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2017 COASTSWEEP Cleanup Summary

Find an overview of the 2017 beach cleanup organized by the Massachusetts Office of Coastal Zone Management (CZM).

Each year, CZM compiles data on the COASTSWEEP beach cleanups held throughout the state. A summary from 2017 is provided below. See COASTSWEEP - Summaries of Annual Cleanups for other years. For a full list of the information available on the COASTSWEEP website, see Overview and Index.

2017 Stats

During COASTSWEEP 2017, nearly 2,400 volunteers removed more than 12 tons of trash from 116 sites. As with past years, cigarette butts were the most common item collected (30,347 total), followed by plastic pieces (11,968). In addition to miscellaneous pieces of plastic, many other plastic items were removed, including bags, bottles and their caps, straws, utensils, food containers, coffee lids, 6-pack holders, cigar tips, strapping bands, and fishing line. Altogether, 67,343 pieces of plastic were removed from Bay State beaches. And it wouldn’t be COASTSWEEP without a few random and interesting items making the final tally—a canoe, grocery cart, car bumper, boat window, toilet seat, hockey stick, outhouse door, bird bath, a commemorative Red Sox Championship ring, and even the proverbial kitchen sink! Who knows what you might find if you join us in 2018 to help keep marine debris from entering the world’s oceans.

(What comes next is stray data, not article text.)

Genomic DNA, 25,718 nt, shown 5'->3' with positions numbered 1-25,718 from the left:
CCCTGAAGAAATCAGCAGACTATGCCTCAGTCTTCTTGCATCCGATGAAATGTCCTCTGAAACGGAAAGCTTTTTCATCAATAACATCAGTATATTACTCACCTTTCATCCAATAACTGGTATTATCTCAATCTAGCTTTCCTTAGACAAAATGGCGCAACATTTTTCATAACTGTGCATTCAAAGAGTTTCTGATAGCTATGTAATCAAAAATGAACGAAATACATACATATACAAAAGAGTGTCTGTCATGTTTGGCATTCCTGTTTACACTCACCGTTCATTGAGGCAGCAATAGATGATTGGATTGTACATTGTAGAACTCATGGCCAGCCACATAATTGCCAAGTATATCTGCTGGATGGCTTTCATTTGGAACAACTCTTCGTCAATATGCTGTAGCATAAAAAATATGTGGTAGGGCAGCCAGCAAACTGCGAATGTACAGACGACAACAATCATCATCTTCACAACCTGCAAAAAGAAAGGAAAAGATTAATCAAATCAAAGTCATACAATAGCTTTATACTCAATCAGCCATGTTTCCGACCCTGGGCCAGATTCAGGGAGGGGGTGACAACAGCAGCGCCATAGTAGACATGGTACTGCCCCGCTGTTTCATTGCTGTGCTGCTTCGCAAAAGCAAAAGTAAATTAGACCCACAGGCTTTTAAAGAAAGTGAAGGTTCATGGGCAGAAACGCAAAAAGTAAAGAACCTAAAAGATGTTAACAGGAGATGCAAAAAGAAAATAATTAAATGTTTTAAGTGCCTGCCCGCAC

Top 10 for 2017

Rank Debris Item Amount
1 Cigarettes Butts 30,347
2 Plastic Pieces 11,968
3 Plastic Beverage Bottles 11,704
4 Food Wrappers 9,742
5 Plastic Take Out Containers 9,338
6 Other Plastic Foam Packaging 8,036
7 Beverage Cans 7,372
8 Plastic Bottle Caps 6,620
9 Foam Pieces 5,941
10 Glass Pieces 5,461

For complete cleanup results, please see the COASTSWEEP 2017 data sheet (PDF, 77 KB). For more data, see the Summaries of Annual Cleanups, which links to an overview and summary statistics from past years. More on Marine Debris gives additional details on the types, sources, and impacts of marine debris.

Thank you to the many volunteers who make COASTSWEEP a success!


COASTSWEEP 2017 Volunteer Collage

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